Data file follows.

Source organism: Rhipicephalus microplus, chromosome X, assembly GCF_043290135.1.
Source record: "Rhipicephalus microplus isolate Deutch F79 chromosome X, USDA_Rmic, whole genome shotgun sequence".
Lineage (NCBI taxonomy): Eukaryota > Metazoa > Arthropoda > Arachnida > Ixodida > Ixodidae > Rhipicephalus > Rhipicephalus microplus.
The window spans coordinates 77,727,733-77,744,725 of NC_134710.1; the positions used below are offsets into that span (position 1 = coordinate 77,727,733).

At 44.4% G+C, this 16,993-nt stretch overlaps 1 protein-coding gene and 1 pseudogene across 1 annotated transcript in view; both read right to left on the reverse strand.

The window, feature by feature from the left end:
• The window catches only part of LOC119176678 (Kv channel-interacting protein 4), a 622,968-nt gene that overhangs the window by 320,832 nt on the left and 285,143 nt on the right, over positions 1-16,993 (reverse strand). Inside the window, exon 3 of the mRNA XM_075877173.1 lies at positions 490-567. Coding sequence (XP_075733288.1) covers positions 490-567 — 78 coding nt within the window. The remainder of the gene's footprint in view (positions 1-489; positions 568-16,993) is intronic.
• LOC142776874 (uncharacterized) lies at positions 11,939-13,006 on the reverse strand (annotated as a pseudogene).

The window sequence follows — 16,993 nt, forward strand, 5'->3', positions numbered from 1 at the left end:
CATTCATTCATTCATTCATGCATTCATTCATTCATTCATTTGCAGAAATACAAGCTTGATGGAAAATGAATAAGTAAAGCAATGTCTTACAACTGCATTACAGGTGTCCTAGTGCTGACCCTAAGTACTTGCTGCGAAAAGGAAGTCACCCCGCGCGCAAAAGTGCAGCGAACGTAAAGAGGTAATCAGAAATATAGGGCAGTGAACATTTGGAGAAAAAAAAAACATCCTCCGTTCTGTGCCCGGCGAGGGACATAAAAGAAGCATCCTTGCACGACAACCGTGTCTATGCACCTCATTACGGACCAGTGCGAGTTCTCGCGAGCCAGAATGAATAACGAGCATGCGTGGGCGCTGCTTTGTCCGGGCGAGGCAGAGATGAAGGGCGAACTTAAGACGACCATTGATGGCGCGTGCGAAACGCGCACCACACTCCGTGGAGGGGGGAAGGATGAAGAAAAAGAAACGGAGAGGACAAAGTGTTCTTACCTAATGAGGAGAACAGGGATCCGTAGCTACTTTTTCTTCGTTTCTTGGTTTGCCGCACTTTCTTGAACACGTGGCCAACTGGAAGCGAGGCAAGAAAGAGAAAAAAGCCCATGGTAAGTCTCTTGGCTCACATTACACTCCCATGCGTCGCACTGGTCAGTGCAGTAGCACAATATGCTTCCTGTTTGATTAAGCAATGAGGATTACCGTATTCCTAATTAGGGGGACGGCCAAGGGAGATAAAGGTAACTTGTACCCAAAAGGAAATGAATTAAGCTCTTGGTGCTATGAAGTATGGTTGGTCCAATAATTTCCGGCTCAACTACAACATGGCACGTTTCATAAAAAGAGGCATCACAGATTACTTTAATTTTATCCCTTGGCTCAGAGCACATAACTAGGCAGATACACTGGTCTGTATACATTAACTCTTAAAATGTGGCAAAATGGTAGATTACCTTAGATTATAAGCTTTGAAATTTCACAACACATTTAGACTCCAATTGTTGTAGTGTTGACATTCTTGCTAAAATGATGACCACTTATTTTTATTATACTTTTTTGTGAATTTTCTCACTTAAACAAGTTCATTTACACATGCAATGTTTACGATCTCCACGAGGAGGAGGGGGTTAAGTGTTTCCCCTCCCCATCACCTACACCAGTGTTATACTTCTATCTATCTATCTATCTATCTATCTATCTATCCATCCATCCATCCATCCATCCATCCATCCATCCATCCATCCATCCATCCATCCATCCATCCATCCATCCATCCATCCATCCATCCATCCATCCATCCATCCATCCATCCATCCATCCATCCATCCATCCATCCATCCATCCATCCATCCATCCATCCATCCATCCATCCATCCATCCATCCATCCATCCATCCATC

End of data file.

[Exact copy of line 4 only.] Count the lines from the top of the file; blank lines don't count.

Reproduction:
The window spans coordinates 77,727,733-77,744,725 of NC_134710.1; the positions used below are offsets into that span (position 1 = coordinate 77,727,733).